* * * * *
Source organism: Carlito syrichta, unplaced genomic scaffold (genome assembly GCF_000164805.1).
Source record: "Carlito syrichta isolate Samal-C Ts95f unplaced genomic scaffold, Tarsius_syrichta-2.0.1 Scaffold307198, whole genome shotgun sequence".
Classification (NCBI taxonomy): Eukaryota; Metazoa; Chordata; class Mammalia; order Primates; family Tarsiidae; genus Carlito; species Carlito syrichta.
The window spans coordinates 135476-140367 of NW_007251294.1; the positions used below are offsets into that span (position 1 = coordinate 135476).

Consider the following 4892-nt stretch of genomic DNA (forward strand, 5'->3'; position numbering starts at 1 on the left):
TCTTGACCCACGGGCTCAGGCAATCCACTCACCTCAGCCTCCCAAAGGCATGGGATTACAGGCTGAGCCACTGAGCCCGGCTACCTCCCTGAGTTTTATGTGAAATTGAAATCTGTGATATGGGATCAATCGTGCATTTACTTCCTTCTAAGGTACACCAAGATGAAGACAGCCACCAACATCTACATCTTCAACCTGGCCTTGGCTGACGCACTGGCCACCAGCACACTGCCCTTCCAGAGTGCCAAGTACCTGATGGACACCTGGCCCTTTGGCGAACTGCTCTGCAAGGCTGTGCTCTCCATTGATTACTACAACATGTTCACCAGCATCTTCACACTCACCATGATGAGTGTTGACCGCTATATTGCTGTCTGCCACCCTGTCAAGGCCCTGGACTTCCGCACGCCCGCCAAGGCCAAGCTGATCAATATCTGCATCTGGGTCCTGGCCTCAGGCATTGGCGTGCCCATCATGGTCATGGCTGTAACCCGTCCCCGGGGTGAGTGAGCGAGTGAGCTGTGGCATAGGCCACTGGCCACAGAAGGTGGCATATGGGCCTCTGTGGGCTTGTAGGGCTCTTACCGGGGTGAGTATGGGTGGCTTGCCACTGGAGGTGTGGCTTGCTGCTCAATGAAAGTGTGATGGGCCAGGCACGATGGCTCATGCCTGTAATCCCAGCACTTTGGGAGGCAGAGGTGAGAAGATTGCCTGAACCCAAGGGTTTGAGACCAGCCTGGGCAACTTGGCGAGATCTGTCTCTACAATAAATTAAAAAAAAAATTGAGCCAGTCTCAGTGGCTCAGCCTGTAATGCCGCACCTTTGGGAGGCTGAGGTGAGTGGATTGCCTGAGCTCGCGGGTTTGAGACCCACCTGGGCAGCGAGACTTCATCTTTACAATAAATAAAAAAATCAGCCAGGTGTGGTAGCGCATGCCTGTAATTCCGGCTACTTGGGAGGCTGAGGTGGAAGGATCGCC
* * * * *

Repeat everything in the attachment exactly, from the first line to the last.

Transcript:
Source organism: Carlito syrichta, unplaced genomic scaffold (genome assembly GCF_000164805.1).
Source record: "Carlito syrichta isolate Samal-C Ts95f unplaced genomic scaffold, Tarsius_syrichta-2.0.1 Scaffold307198, whole genome shotgun sequence".
Classification (NCBI taxonomy): Eukaryota; Metazoa; Chordata; class Mammalia; order Primates; family Tarsiidae; genus Carlito; species Carlito syrichta.
The window spans coordinates 135476-140367 of NW_007251294.1; the positions used below are offsets into that span (position 1 = coordinate 135476).

Consider the following 4892-nt stretch of genomic DNA (forward strand, 5'->3'; position numbering starts at 1 on the left):
TCTTGACCCACGGGCTCAGGCAATCCACTCACCTCAGCCTCCCAAAGGCATGGGATTACAGGCTGAGCCACTGAGCCCGGCTACCTCCCTGAGTTTTATGTGAAATTGAAATCTGTGATATGGGATCAATCGTGCATTTACTTCCTTCTAAGGTACACCAAGATGAAGACAGCCACCAACATCTACATCTTCAACCTGGCCTTGGCTGACGCACTGGCCACCAGCACACTGCCCTTCCAGAGTGCCAAGTACCTGATGGACACCTGGCCCTTTGGCGAACTGCTCTGCAAGGCTGTGCTCTCCATTGATTACTACAACATGTTCACCAGCATCTTCACACTCACCATGATGAGTGTTGACCGCTATATTGCTGTCTGCCACCCTGTCAAGGCCCTGGACTTCCGCACGCCCGCCAAGGCCAAGCTGATCAATATCTGCATCTGGGTCCTGGCCTCAGGCATTGGCGTGCCCATCATGGTCATGGCTGTAACCCGTCCCCGGGGTGAGTGAGCGAGTGAGCTGTGGCATAGGCCACTGGCCACAGAAGGTGGCATATGGGCCTCTGTGGGCTTGTAGGGCTCTTACCGGGGTGAGTATGGGTGGCTTGCCACTGGAGGTGTGGCTTGCTGCTCAATGAAAGTGTGATGGGCCAGGCACGATGGCTCATGCCTGTAATCCCAGCACTTTGGGAGGCAGAGGTGAGAAGATTGCCTGAACCCAAGGGTTTGAGACCAGCCTGGGCAACTTGGCGAGATCTGTCTCTACAATAAATTAAAAAAAAAATTGAGCCAGTCTCAGTGGCTCAGCCTGTAATGCCGCACCTTTGGGAGGCTGAGGTGAGTGGATTGCCTGAGCTCGCGGGTTTGAGACCCACCTGGGCAGCGAGACTTCATCTTTACAATAAATAAAAAAATCAGCCAGGTGTGGTAGCGCATGCCTGTAATTCCGGCTACTTGGGAGGCTGAGGTGGAAGGATCGCC